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Australian bat lyssavirus: are you at risk?

Anyone who may come into direct contact with bats at work is at risk of exposure to Australian bat lyssavirus (ABLV). This includes workers who may have accidental encounters with bats, such as bats trapped in nets set up to catch birds. ABLV is transmitted to people via bat bites and scratches, and from contact between a person’s nonintact skin or the mucous membranes lining their eyes, nose and mouth and a bat’s saliva or neural tissues (brain and spinal cord).

The prevalence of ABLV infection in free living bats is low, with infection more common in sick, injured or orphaned bats. However ABLV infection causes a rabies-like illness in people that is invariably fatal once disease develops. With simple precautions, including vaccination, training, using personal protective equipment (PPE) and the proper management of potential ABLV exposures, the risk of infection can be minimised.

Take care at work to avoid unprotected contact with bats. For example, spotter-catchers can use an inspection camera to look for wildlife inside areas that can’t be readily viewed and should avoid placing unprotected hands into crevices such as tree hollows. Handle bats only if you have current rabies vaccination, are trained in safe bat handling procedures and are wearing suitable PPE.


Workers who are at risk of exposure to ABLV should complete a course of rabies vaccination (called ‘pre-exposure prophylaxis’). Workers who are at ongoing risk should have a blood test every two years to measure their rabies antibody titre (a measure of protection against ABLV). If this is inadequate (<0.5 IU/mL), the person should receive a booster dose of rabies vaccine. Alternatively, a booster dose can be offered every two years without a blood test. Workers who work with live lyssaviruses in laboratories should have a blood test every six months.


PPE should be provided and worn to minimise the risk of exposure to ABLV. This may include puncture resistant gloves, long sleeved clothing, long pants, puncture resistant gauntlets to protect the forearms, enclosed footwear and eye/face protection (e.g. safety glasses, safety goggles or face shield).

First aid and medical attention

If a worker sustains a bat bite or scratch, or if bat saliva or neural tissue has contact with a worker’s non-intact skin, the affected area should be washed thoroughly with soap and water for at least five minutes. An iodine or alcohol (ethanol) containing antiseptic should be applied to the area after washing. If the affected area involves the person’s eyes, nose or mouth, the area should be flushed thoroughly with water.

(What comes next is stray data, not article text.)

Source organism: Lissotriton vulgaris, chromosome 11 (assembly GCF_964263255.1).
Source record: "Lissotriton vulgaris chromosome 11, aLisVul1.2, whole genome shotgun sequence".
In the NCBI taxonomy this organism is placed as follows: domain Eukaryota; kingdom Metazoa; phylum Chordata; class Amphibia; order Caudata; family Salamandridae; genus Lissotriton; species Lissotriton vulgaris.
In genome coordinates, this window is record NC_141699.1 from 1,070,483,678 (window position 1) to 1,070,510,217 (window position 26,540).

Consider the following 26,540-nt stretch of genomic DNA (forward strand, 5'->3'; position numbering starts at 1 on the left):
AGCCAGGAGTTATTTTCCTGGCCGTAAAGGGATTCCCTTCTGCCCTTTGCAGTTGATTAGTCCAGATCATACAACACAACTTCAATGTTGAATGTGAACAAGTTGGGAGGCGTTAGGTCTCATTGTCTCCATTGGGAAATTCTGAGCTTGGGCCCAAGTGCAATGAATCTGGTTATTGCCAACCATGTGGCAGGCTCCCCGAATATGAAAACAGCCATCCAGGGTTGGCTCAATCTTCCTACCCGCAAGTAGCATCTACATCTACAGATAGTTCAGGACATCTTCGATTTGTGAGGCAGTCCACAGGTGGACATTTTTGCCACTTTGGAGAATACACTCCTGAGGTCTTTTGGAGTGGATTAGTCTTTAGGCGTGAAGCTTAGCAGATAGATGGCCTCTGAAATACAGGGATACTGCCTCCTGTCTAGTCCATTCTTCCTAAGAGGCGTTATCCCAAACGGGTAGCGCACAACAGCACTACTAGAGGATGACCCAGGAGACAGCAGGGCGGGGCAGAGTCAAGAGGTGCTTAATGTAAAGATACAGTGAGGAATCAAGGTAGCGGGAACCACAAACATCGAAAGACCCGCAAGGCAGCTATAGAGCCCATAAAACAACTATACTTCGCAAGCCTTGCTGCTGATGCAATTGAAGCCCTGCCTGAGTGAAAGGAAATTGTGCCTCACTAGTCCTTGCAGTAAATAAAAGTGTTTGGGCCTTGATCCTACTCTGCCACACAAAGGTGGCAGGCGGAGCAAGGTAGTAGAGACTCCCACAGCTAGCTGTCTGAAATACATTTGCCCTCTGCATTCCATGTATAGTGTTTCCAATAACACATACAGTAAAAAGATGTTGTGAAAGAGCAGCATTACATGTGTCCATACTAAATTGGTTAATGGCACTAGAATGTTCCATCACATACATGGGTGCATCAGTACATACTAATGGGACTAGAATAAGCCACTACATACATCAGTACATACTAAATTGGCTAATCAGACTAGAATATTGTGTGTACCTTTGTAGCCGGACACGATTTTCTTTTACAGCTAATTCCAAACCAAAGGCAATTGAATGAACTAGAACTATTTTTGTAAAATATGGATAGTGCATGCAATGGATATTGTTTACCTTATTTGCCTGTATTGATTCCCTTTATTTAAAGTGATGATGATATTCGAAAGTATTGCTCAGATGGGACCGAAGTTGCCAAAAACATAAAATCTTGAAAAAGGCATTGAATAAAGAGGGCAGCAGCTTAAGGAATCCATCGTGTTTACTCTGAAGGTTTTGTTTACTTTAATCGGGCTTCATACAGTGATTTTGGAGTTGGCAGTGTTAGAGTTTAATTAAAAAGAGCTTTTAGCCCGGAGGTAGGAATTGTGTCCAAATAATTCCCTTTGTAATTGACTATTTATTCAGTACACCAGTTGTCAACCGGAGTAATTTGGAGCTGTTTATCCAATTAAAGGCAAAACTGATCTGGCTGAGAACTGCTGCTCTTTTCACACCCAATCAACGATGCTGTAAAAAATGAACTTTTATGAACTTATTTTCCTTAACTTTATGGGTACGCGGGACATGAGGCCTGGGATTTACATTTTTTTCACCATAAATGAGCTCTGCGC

Once the affected area has been washed, the worker should seek immediate medical advice as it is likely that booster doses of rabies vaccine will be required (called ‘post-exposure prophylaxis’). This is important regardless of the person’s previous rabies vaccination, the severity of the wound, the bat species involved or its health status. Following a potential ABLV exposure, workers who have previously received pre-exposure prophylaxis (i.e. those who have previously completed a course of rabies vaccination) require a further two doses of rabies vaccine. Those who have not previously received pre-exposure prophylaxis require rabies immunoglobulin and a course of four doses of rabies vaccine.

Workers should be provided with adequate and accessible first aid and washing facilities, and know how to access medical advice, in the event of a potential ABLV exposure. Workers at risk of exposure to ABLV should not forego pre-exposure prophylaxis on the basis that rabies immunoglobulin and a course of rabies vaccination can be given following a potential exposure. This is because unnoticed exposure may occur when there is regular contact with bats, with potentially fatal consequences. For more information, contact your work health and safety regulator or health department.

Further information

Department of Health Rabies, Australian bat lyssavirus and other lyssaviruses

Wildlife Health Australia, Australian bat lyssavirus

Workplace Health and Safety Queensland, Australian bat lyssavirus and bat handling

Read The Conversation’s article on bats 

Prepared by: Patricia Coward, Workplace Health and Safety Queensland, September 2018

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